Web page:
The crowd surrounded William Harvey. They cursed him, they told him to get the fuck out — about 20 men and women on a street where you could smell the rubble of the fallen towers. The disaster was just a block away. William Harvey did not move. He held a sign that showed a picture of the World Trade Center and the face of Osama bin Laden hovering, superimposed. Harvey tried to hand out leaflets. He told the crowd: “America is getting paid back for what it’s doing to Islamic countries.”
“Fuck this guy, lock that fucking guy up before I kill him!” yelled one man, and a chorus of obscenity followed. Their faces turned ugly, and still William Harvey stood his ground, even as the crowd swelled to over 60 people and spilled into the street. Traffic came to a halt; horns blared, sirens sounded. The police showed up, elbowed in, surveyed the situation and arrested the offending parties — William Harvey and his leaflets. Incredibly, Harvey was charged with disorderly conduct, though he apparently did nothing more than speak his mind.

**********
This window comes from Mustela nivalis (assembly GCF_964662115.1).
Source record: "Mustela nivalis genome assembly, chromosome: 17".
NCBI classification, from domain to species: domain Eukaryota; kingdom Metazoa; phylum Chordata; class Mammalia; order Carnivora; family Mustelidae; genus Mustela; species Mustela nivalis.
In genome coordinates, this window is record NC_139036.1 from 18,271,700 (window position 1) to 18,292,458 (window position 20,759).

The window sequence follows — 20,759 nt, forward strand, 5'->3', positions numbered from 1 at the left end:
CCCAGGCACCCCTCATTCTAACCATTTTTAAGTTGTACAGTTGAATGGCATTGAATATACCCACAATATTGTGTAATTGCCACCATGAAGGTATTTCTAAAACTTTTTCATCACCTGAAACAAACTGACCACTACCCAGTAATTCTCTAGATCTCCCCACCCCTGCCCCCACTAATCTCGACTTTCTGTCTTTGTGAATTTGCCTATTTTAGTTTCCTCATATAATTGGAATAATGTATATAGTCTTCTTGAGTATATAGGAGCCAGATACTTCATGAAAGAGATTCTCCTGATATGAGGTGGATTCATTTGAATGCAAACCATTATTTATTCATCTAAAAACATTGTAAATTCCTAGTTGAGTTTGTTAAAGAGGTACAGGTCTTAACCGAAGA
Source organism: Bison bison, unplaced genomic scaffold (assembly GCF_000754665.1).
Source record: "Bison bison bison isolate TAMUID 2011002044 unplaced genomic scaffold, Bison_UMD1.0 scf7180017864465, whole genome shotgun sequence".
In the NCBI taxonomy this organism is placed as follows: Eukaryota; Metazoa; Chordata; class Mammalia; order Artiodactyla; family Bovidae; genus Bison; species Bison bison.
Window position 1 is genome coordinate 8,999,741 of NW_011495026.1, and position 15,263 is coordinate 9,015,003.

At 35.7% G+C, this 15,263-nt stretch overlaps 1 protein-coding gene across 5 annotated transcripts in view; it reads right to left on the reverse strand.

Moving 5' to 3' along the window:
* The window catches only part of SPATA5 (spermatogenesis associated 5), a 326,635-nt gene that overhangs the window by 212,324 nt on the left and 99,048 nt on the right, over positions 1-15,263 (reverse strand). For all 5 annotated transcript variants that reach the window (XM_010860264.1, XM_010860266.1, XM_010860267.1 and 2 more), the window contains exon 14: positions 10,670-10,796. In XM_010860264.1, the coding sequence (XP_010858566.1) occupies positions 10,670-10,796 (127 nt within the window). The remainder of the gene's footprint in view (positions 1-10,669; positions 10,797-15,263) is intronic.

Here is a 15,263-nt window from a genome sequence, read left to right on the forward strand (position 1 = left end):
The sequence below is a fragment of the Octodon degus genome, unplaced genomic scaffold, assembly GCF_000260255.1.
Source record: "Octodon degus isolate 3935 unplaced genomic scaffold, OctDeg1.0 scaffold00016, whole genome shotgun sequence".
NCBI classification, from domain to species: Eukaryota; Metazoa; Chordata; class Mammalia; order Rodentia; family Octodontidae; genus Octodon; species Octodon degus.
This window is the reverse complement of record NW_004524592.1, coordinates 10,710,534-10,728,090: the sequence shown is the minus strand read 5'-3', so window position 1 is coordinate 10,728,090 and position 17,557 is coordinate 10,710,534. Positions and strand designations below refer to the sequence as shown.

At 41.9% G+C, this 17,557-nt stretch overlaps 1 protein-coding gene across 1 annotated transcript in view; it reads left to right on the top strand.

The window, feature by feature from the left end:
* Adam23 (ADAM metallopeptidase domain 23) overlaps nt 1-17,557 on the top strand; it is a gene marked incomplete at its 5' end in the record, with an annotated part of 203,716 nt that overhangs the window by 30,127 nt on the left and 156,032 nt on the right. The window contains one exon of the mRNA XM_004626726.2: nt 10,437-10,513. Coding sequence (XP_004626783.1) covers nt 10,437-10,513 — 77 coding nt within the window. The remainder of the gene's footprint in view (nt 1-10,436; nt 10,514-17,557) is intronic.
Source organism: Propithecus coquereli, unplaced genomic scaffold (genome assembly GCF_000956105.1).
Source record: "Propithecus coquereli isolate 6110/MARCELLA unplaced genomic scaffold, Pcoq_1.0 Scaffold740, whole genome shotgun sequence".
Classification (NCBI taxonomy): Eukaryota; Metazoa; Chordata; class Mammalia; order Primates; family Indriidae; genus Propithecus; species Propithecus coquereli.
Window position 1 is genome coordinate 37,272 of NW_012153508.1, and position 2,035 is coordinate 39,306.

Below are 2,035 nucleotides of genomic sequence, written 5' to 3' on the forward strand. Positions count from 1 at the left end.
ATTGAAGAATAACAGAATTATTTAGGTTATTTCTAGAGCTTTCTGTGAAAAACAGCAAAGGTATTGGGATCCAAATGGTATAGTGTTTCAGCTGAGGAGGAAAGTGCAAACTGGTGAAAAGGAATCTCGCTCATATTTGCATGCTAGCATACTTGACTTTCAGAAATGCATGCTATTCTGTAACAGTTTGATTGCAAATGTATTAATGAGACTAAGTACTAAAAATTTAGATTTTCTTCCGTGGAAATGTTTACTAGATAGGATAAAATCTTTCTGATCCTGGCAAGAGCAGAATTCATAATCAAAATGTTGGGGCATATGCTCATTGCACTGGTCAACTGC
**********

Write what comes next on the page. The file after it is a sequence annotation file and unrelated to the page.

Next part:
That was Oct. 4, 2001, when the wounds from Sept. 11 were still fresh. Harvey now faces a criminal trial in Manhattan because he pissed off a lot of freedom-loving people who didn’t like the fact that he had the freedom to speak his mind. Of course, the case should have been thrown out immediately on free speech grounds, but in the post-9/11 bizarro world, patriotism trumps the First Amendment.
Consider the 9/11-inflected opinion of the judge who struck down Harvey’s motion to dismiss in mid-February. “The defendant chose to disseminate his message at a location near Ground Zero at a time shortly after Sept. 11,” wrote Judge Neil Ross of the Criminal Court of the City of New York. “[A]t the very least, he was aware of and consciously disregarded a substantial and unjustifiable risk that public inconvenience, annoyance or alarm would result.”